How do you register your music?


last time I checked - some time ago, I admit - most services hosting music streams required some rights transferral of the music they hosted “for free” that went way beyond “we have the rights to stream your music to every user of our services” (e.g. including “we have the rights to sell your music in full or in parts”).
I am not sure if that is still the case, but it kept me from publishing my music on any of the (cloud based) services I checked.

Publishing music through such services might create some issues if you have registered your music (I think the English term to use here would be Collective Rights Management), so I am very interested in hearing about how you (the musicians using Patreon) are handling this.
Sure, having music all free would be cool - but if you want to make money from your work, you probably use any channel of income that is there, and if someone uses your music via Internet, Radio, TV or whatever you should get paid for that. Not everyone will become a Patron just to use your music, right?

Feedback is highly appreciated!


I might be wrong, but AFAIK there is no service that can take any rights beyond them streaming or delivering your content to their listeners/customers. I think today that would be unusual. All services I’ve seen claim that you keep all the rights to the music. You usually give them a non-exclusive right to distribute your music and (in some cases like aggregators like DistroKid or Symphonic Distribution) collect money for you. Radio and TV licencing is a wholly different beast from internet. Internet broke down the old distribution/monetization models. These old models (of DRM protection and what not) didn’t work on the internet. If you want money for radio/tv play you should register you music with collecting society. This is not in conflict with internet streaming and downloads (like iTunes). SoundCloud, Bandcamp and similar don’t require any transferral of rights apart from already said above.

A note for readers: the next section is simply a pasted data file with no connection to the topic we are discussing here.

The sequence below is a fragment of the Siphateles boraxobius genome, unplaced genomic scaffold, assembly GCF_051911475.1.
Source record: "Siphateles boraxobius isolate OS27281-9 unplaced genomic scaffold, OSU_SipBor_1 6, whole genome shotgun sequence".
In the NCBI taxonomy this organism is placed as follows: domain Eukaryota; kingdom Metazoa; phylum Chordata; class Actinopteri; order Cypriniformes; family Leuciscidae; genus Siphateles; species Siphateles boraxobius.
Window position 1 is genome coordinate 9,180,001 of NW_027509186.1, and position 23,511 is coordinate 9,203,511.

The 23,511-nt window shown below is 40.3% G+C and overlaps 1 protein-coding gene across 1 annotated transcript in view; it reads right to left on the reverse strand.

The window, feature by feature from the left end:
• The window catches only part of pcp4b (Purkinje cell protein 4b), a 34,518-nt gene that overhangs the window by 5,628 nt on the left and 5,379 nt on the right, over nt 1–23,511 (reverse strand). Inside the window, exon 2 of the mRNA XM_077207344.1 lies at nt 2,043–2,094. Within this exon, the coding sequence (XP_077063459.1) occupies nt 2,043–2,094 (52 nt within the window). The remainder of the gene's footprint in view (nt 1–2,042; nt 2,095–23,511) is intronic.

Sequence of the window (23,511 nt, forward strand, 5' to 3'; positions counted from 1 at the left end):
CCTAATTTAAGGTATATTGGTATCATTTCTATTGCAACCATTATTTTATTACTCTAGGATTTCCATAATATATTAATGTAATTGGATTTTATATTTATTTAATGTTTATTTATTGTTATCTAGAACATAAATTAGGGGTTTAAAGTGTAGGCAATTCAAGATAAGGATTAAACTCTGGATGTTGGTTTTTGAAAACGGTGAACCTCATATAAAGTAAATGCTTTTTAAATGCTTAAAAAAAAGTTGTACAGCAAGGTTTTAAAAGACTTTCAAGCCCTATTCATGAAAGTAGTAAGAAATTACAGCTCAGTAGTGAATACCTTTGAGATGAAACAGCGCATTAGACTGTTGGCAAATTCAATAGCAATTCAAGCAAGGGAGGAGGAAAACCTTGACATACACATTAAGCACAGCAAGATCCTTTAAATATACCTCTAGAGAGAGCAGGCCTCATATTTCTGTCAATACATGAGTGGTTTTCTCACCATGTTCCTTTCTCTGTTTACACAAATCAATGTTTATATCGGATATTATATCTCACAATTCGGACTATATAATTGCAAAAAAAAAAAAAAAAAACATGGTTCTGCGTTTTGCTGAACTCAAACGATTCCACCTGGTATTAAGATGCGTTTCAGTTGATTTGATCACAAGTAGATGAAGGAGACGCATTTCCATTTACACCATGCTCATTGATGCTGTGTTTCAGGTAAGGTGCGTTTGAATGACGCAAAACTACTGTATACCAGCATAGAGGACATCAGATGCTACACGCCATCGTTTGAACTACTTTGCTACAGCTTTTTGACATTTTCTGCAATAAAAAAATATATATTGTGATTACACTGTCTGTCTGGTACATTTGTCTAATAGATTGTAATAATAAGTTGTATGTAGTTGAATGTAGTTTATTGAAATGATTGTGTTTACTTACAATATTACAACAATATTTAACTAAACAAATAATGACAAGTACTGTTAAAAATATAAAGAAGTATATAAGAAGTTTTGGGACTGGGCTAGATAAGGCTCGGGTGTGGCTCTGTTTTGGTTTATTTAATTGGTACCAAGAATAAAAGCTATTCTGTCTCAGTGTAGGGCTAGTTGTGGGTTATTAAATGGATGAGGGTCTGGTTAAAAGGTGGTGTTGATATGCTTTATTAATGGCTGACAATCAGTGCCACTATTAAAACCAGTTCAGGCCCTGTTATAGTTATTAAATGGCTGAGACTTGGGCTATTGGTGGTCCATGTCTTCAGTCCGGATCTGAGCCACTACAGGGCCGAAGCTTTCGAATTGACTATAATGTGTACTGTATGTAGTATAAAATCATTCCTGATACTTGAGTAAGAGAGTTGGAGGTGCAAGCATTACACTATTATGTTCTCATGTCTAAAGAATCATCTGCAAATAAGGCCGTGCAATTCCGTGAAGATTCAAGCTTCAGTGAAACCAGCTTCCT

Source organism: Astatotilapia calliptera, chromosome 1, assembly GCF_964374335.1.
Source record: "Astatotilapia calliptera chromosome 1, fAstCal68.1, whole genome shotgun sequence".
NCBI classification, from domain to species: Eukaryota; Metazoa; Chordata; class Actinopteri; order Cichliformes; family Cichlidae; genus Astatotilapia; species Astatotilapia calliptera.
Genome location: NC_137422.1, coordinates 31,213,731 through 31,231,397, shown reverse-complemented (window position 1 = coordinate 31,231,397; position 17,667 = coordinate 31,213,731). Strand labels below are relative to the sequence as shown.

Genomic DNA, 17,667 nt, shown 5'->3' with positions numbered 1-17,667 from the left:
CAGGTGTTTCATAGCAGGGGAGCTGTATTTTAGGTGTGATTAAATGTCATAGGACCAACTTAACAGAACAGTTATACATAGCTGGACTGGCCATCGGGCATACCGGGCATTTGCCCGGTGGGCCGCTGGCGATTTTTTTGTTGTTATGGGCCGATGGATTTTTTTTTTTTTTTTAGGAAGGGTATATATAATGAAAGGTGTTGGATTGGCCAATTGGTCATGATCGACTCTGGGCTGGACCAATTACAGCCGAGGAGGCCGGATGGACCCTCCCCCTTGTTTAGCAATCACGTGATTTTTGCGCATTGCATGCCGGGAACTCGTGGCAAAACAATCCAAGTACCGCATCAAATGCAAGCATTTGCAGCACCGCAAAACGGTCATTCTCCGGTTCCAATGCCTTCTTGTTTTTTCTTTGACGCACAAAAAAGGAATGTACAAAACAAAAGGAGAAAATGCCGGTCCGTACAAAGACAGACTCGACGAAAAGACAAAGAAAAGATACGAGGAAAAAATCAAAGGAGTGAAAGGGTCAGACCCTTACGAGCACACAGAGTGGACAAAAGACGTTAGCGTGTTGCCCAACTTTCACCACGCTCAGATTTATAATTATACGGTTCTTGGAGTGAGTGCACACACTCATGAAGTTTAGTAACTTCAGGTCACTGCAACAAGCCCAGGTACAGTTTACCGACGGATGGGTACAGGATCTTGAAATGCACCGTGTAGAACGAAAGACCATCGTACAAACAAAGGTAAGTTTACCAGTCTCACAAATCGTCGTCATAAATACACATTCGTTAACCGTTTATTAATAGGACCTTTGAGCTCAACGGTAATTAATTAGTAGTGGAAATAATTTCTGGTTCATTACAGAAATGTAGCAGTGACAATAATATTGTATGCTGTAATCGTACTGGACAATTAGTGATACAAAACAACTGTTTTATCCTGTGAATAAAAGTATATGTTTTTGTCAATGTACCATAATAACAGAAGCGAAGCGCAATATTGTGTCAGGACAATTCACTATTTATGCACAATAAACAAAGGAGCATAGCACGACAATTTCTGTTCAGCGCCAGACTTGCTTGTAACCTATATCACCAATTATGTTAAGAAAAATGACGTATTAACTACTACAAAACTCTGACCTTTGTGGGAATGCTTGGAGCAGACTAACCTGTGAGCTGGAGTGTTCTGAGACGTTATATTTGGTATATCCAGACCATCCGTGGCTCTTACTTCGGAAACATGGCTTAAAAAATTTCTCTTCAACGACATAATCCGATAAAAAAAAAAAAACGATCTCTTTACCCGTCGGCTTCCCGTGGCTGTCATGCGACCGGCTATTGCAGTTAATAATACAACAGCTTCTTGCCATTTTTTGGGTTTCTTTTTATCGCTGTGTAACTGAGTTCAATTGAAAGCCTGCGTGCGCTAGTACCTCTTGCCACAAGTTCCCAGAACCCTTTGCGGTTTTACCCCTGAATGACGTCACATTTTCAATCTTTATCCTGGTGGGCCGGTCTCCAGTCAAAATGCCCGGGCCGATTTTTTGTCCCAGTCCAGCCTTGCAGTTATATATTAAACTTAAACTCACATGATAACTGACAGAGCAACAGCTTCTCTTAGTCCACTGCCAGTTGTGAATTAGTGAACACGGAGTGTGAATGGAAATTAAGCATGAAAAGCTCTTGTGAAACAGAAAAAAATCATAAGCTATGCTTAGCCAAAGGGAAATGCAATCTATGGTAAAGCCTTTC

EDIT: I read again your post, and let me clarify: if you put a song on a streaming service like SoundCloud or YouTube or Bandcamp, they have no right to sell your music in full or in parts.
Personally I would recomend using Bandcamp, who claim to be a “Fair Trade Music Service”. You can restrict your music only to streaming, allow downloads for a payment, allow downloads for an optional tip (name-your-price), or/and exchange for downloader’s email (so you can reach them with a new release). You can sell your home-made CDs or tapes of vinyl or USB-sticks through them. They take a cut of 10%.

I hate YouTube with their ads and SoundCloud feels like going down soon and they allowed some wierd take-downs of podcasters and mixers in the past. On the other hand I’m now in the process of switching from DistroKid to Symphonic Distribution (these two are good if you wnat to sell on iTunes, Spotify, Apple Music, Amazon, etc).

Thanks, “novadeviator”,

you are probably right that streaming services changed their license agreements. Like I said, it has been quite some time that I last checked.
I don’t expect to make much money from my music, I am not making music for money at the moment (I did so in the long gone past, but that was long before the internet and before “making music” became the push of a button like pulling the lever on the water closet :wink: ).
It is simply that work I have published (e.g. documentary work) has been “pirated” before (by professionals who just give a shit about playing fair, because they are so famous) and, if I start publishing anything again on the internet, I would want to have some fundamental rights protection/fair feedback (or call it minimum revenue).

My personal experience with government associated rights control organisations has been horrible (I did not get money even though my work had met the criteria/was getting used and sueing those organisations is hopeless, as they always have more funds for buying courthouses).
Therefor my question here was indeed directed towards “alternative” ways of getting some control over how your work is used and, if justified, get some fraction of any revenue that is being made.

I am trying to register on soundexchange (they are providing some audio ID tracking service) and will look into the services you mentioned. Thanks again.


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I use Distrokid for my digital distribution, and they provide ISRC numbers for your recordings if you don’t have them registered yourself. I prefer Distrokid to CDBaby and Tunecore because they don’t take a percentage of sales. For songwriting you’ll want to sign up with ASCAP, BMI, or CESAC for your mechanicals, and a music publisher for publishing (Bug Music might be an option to look into). Sound Exchange is valuable for the performance royalties (as artist, not songwriter.) Of course, copywriting everything is an essential first step! The standard copywriter can cover both the IP of the song as well as the specific recording.

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